Sidney Lumet (1924-2011): Politically Committed Filmmaker

 

 

 

 

Sidney Lumet, the major Hollywood director, who made over 40 films in a career that spanned five decades, died today, April 9, 2011.  He was 86.   I have met and interviewed several times Lumet, who had a great sense of humor and the kind of wit that could be described as distinctly Jewish.

 

“I never set out to be a political moviemaker,” Sidney Lumet once said.  “The pictures I’ve done were picked on the basis of their human conflict, not their message.  None of these movies was designed as pleading a particular cause.  They were designed to reveal human vulnerability, human frailty, human compassion and human conflict.  They’re about individual struggles.”  But Lumet concedes that, “in the end, they are, of course, political.”

 

 

Lumet claims that he was not aware of wanting to do movies about the criminal justice system.  But looking back on his career, he realizes there are 8 or 9 movies dealing with the issue.  His reasoning: “I guess when you’re a Depression baby, someone with a typical Lower East Side poor Jewish upbringing, you automatically get involved in social issues.  And as soon as you’re involved in social issues, you’re involved in the justice system.”

“While the goal of all movies is to entertain,” Lumet once said, “the kind of film in which I believe goes one step further.  It compels the spectator to examine one facet or another of his own conscience.  It stimulates thought and sets the mental juices flowing.”

 

 

Lumet worked for CBS-TV during the height of the anti-Communist witch-hunt, led by Wisconsin Senator Joseph McCarthy.  Commentator Edward R. Murrow’s critical coverage of McCarthy resulted in the network coming under severe attack by the House Un-American Activities Committee.

 

 

Because Lumet’s political activities were limited to campaigning for Democratic presidential hopefuls, and because his shows were very popular, initially there was no pressure on him.   But one day, Melvin Block of the Ammident Toothpaste Company, a sponsor of Lumet’s shows, told him that his name had been mentioned in the American Legion Magazine as a Communist.  Block wanted Lumet to talk to Daniel O’Shea, whom CBS had hired to “clear” its staff.

 

 

Lumet had a “civilized conversation” with O’Shea, who assured him that he put no stock in his accuser, Harvey Matusow, a government informer and witness. But three weeks later, Leonard Block, Melvin’s brother, called Lumet. “Sidney, we’re sorry,” he said, “but whatever Dan tried to do hasn’t worked.  The pressure against you is enormous.  Would you come to Mel’s apartment and meet with Victor Riesel and Harvey Matusow?” (Reisel was then labor columnist for The N.Y. Daily Mirror).

 

 

“I thought about it and for two weeks went through holy hell,” Lumet later recalled, “If I agreed, I might be asked to tell what I knew about the organized left in order to save myself.  I didn’t want to be put in that position, but I also wanted to keep working.  I agreed to the meeting.”  “It was horrible, the turmoil was so great I walked up to Block’s place at 73rd and Park, and I was so upset, I was hoping a cab or truck would hit me and decide everything.”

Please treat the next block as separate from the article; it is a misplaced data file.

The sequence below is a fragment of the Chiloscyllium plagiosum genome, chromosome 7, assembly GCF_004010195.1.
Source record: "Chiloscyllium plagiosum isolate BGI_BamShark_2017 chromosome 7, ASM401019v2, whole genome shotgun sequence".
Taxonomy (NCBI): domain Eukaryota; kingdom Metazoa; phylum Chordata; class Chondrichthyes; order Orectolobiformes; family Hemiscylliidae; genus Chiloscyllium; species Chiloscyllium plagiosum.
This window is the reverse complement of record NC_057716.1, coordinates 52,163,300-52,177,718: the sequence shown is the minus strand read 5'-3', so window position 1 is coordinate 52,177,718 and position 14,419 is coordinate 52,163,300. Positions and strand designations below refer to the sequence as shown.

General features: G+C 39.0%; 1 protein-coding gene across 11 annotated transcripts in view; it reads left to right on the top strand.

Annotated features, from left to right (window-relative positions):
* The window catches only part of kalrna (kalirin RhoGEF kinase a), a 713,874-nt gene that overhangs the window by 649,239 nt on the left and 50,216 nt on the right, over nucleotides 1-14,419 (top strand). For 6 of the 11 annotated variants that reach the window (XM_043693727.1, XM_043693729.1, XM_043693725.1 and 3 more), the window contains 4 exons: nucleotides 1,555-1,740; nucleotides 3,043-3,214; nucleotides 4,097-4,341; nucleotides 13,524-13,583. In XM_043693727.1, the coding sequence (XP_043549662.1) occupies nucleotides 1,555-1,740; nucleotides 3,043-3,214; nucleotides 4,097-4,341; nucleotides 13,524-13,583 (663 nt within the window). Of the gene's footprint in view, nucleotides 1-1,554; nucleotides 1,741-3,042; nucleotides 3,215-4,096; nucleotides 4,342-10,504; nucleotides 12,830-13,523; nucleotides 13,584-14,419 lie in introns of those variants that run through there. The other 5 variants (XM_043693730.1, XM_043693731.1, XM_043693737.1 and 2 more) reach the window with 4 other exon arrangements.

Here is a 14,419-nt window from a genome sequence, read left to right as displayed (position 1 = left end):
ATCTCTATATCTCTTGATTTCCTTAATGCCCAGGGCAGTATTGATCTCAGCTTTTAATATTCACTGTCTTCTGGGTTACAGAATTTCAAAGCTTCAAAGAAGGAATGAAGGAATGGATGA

The door opened and I saw these two, Riesel and Matusow, sitting across the room.  I started toward them, cursing and screaming.  Riesel was still in his seat, but Matusow had risen and he said: ‘Don’t get in an uproar, he’s not the one.’ I wasn’t the guy he’d seen in whatever meeting he was talking about.  That was that.”

 

 

Lumet maintains that he has never gotten over the lesson.  Until then, he was ambivalent about his colleagues who served as “friendly” witnesses for HUAC.  But he admired Zero Mostel for refusing to cooperate with the Committee, though he wasn’t contemptuous of director Elia Kazan for naming names.  “I promise you that I didn’t know what I was going to do that night,” he later said, knowing that “In the final account, what’s left of any of us are our actions.”

 

 

In the fall of 1980, Lumet visited Budapest, Warsaw, Belgrade and East Berlin on a cultural exchange program, sponsored by the International Communications Agency.  He was impressed with the sophistication of these countries’ filmmakers, but he was shocked by the reality of their working conditions.  “I’ve always been basically worried by the fear, ‘I’ll never work again.’ But that’s a hell of a lot different from ‘They won’t let me work again.’

 

 

“The way you get a film project there is quite similar to what you have to go through here, and you might think the pressure to be commercial is equal to the pressure to be ‘politically acceptable,’ but there ain’t no comparison. “Maybe that neurotic fear has something to do with my sense of urgency.  I’ve always wanted to ask other directors if they feel as I do–I can’t wait to finish a movie.”

 

 

In 1985, Lumet received the Bill of Rights Award from the American Civil Liberties Union–his films were extolled as a continuing testament to freedom, justice, and understanding. It was one of the most important awards he had ever received.